“I can’t use this,” said Alastair. His pulled his hand with the begemmed sword close to his chest to keep from trembling.
“You will if you want to live,” the sub-queen said pointedly. “Your life on Earth was cozy, I presume. You’ve no immediate threat. You didn’t have to kills for food or defeated your lives until all you had were your teeth and fingernails. You didn’t have to fight.” Sub-queen Faeley crossed her arms and stared down at Alastair, Lila, Ginger, Gabbie, and Zane. “Out there, you’ll be like plump fruits, shiny and ripe to be plucked from your branches. At least those,” she gestured to Alastair’s sword, “will be thorns will not expect.”
“Thank you so much, sub-queen Faeley,” Digitalis curtsied awkwardly.
“Yes, thank you, sub-queen!” The children echoed.
“Ugh, I hate being called sub-queen. It’s an unpleasant mouthful.” Faeley smirked and turned. “Agile. Adriei. Please escort our guests out.”
“Yes sub…er,” Adriei grumbled. “Missus Faeley?”
“Now you’ve made this awkward,” Agile hissed from between their teeth.
“She just said not to call her sub-queen.”
“No, she said she didn’t like being called sub-queen, not that we couldn’t call her that.”
“If you take the context clues,” Adriei argued.
“Go on, you lot. Those two who’ll soon realize that you’ve gone without them,” Faeley urged.
The children and their guardians filtered out of the blue room with Perceval at the front. Ginger looked over her shoulder. Faeley was watching over the group. Her eyes were wide and clouded with a far off memory .Was she thinking about her own adventures long ago? Did she often fall back on her time with her long lost husband who perished in a war? Faeley blinked and focused on Ginger. The sub-queen nodded at the girl, and for the first time on this entire journey, Ginger felt ready to take on whatever came next.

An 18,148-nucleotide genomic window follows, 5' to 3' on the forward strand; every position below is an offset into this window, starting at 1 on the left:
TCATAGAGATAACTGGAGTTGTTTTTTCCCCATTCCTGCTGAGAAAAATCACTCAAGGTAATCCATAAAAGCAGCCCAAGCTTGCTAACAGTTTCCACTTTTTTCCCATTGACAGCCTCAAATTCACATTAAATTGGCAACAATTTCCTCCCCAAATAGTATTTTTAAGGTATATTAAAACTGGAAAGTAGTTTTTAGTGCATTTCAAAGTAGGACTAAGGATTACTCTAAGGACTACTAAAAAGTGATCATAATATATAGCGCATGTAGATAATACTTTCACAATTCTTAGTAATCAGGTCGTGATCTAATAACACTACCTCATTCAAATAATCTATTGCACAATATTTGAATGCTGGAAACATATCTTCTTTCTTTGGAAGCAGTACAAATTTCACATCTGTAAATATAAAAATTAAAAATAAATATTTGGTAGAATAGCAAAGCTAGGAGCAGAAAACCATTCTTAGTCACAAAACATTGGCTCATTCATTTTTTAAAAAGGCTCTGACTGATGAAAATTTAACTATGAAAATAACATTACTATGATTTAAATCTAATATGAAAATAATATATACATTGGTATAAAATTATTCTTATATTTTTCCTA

“Oh!” The group heard from behind them. Adriei and Agile caught up to them, both chagrined.
“What am I going to do with you two,” Sannier clucked. She walked side by side with Silverskin and her husband. The rigid manner she went about walking along with her hunched shoulders indicated that she was weary of letting her son out of her sight. Her husband was no different. He kept stealing glances at his boy as if it was going to be the very last time he would do so. Silverskin still clutched the piece of paper Faeley entrusted to him.
“I think it’s good a good thing that we’re leaving now,” Zane whispered to Ginger. “They look like we offended their great ancestors. Zane returned the glares of disgust and distrust from the elven folk with a bright grin. “I’m kind of glad that I have arrows. If I can’t shoot anything, then I can just stick them with the arrows.”
“I won’t let anything get close enough for you to do that,” Ginger said. She brandished her new throwing knives between her fingers. The elves gawking at them hurriedly retreated into their burrows.